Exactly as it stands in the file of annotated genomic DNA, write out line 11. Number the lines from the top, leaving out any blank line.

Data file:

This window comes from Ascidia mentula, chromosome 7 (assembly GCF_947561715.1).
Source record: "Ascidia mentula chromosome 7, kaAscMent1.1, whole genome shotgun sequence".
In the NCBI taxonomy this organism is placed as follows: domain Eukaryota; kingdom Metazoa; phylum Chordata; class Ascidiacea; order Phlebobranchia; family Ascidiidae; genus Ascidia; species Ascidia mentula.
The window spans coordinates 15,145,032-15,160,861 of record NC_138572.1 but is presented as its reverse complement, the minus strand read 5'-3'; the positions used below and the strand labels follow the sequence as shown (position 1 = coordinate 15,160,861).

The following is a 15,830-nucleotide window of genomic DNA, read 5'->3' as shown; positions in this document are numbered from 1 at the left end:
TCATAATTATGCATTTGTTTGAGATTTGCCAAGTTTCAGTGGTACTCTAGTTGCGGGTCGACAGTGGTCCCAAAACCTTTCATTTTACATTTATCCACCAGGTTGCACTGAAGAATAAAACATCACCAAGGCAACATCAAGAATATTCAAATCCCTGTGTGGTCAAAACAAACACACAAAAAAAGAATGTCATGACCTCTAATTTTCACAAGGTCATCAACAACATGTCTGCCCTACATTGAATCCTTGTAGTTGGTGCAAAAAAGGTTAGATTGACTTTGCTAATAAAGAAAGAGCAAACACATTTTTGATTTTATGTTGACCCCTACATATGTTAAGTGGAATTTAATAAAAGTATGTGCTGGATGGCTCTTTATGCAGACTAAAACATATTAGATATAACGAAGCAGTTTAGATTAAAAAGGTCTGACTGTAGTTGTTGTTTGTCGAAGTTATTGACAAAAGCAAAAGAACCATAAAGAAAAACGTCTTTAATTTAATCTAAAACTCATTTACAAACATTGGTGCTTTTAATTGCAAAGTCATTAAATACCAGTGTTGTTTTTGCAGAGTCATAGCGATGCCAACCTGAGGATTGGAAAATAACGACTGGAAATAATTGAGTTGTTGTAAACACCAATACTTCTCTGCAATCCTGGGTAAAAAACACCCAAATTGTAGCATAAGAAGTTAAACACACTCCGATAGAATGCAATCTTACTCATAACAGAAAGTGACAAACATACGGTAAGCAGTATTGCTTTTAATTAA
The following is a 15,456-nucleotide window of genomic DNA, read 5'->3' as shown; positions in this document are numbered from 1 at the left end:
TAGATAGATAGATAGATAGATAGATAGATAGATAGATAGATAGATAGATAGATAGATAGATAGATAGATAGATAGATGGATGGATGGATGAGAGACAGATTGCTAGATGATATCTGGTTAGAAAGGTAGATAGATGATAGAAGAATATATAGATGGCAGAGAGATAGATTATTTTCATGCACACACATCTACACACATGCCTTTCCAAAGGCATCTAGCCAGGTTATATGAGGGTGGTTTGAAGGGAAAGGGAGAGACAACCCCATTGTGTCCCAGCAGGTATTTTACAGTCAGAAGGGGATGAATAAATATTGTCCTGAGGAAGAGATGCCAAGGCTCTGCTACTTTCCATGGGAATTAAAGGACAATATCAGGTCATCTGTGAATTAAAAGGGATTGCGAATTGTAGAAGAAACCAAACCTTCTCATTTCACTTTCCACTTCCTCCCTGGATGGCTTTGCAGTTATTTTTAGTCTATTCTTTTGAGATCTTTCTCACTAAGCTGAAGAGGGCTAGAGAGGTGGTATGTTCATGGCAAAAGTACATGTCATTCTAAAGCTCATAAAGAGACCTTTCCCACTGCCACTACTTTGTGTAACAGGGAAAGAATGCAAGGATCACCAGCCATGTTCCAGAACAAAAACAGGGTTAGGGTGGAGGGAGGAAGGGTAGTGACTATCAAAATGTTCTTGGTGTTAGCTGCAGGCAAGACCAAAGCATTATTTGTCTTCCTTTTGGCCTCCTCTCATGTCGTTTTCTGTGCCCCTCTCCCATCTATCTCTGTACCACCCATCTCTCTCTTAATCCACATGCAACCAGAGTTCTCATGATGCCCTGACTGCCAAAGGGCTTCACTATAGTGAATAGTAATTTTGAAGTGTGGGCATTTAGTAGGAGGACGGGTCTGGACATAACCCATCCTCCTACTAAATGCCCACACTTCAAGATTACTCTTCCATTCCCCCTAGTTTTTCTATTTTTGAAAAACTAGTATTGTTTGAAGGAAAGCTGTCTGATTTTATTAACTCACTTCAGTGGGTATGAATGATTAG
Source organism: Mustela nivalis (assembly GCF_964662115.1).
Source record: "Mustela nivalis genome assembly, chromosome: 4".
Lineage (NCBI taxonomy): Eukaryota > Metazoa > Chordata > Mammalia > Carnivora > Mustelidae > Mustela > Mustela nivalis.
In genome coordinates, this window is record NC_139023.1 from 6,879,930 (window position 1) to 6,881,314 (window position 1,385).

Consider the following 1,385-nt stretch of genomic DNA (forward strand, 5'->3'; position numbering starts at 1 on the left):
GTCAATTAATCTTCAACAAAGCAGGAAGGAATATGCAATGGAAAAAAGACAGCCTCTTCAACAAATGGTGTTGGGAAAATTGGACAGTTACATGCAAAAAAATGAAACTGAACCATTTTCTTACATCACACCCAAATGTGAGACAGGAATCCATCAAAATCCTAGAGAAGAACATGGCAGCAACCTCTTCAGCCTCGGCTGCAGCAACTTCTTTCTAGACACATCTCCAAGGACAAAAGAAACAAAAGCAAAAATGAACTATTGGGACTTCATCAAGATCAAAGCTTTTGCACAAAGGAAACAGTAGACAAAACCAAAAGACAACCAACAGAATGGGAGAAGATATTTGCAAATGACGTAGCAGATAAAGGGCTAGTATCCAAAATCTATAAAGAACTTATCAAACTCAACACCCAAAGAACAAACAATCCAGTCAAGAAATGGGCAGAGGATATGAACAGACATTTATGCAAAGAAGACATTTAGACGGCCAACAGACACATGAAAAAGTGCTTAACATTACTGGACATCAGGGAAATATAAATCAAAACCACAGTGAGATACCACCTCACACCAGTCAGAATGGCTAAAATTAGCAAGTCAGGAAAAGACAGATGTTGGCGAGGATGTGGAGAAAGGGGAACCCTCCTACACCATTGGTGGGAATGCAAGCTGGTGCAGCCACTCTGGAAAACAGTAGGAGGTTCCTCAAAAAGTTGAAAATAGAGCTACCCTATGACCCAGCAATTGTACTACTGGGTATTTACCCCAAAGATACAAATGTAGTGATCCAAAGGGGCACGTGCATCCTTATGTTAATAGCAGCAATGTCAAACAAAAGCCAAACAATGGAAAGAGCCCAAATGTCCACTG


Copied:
Lineage (NCBI taxonomy): Eukaryota > Metazoa > Chordata > Mammalia > Carnivora > Mustelidae > Mustela > Mustela nivalis.